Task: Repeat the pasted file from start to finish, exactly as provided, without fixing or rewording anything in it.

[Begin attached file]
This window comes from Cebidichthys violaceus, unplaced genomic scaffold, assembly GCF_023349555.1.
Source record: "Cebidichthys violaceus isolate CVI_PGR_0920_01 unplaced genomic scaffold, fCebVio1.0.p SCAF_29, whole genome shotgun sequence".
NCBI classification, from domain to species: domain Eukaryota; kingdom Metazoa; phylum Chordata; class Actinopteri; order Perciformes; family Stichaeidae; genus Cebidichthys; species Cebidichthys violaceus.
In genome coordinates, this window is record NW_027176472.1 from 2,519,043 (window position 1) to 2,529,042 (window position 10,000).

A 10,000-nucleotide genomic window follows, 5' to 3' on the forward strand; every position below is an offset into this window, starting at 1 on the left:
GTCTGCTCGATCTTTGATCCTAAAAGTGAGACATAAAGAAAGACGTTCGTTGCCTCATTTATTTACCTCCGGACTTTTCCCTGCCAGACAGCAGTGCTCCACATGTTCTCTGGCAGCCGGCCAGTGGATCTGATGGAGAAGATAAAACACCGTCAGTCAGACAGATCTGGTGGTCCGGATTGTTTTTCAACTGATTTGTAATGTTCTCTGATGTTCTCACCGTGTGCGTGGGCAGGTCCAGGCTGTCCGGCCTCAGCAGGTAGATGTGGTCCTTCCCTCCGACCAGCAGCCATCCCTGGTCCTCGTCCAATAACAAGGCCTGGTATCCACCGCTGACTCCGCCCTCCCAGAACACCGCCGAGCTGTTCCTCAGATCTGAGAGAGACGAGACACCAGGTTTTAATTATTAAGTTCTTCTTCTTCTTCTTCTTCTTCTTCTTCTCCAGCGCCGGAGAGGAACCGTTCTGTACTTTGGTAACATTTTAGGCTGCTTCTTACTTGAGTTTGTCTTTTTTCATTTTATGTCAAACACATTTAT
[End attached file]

This window comes from Cebidichthys violaceus, unplaced genomic scaffold, assembly GCF_023349555.1.
Source record: "Cebidichthys violaceus isolate CVI_PGR_0920_01 unplaced genomic scaffold, fCebVio1.0.p SCAF_29, whole genome shotgun sequence".
NCBI classification, from domain to species: domain Eukaryota; kingdom Metazoa; phylum Chordata; class Actinopteri; order Perciformes; family Stichaeidae; genus Cebidichthys; species Cebidichthys violaceus.
In genome coordinates, this window is record NW_027176472.1 from 2,519,043 (window position 1) to 2,529,042 (window position 10,000).

A 10,000-nucleotide genomic window follows, 5' to 3' on the forward strand; every position below is an offset into this window, starting at 1 on the left:
GTCTGCTCGATCTTTGATCCTAAAAGTGAGACATAAAGAAAGACGTTCGTTGCCTCATTTATTTACCTCCGGACTTTTCCCTGCCAGACAGCAGTGCTCCACATGTTCTCTGGCAGCCGGCCAGTGGATCTGATGGAGAAGATAAAACACCGTCAGTCAGACAGATCTGGTGGTCCGGATTGTTTTTCAACTGATTTGTAATGTTCTCTGATGTTCTCACCGTGTGCGTGGGCAGGTCCAGGCTGTCCGGCCTCAGCAGGTAGATGTGGTCCTTCCCTCCGACCAGCAGCCATCCCTGGTCCTCGTCCAATAACAAGGCCTGGTATCCACCGCTGACTCCGCCCTCCCAGAACACCGCCGAGCTGTTCCTCAGATCTGAGAGAGACGAGACACCAGGTTTTAATTATTAAGTTCTTCTTCTTCTTCTTCTTCTTCTTCTTCTCCAGCGCCGGAGAGGAACCGTTCTGTACTTTGGTAACATTTTAGGCTGCTTCTTACTTGAGTTTGTCTTTTTTCATTTTATGTCAAACACATTTAT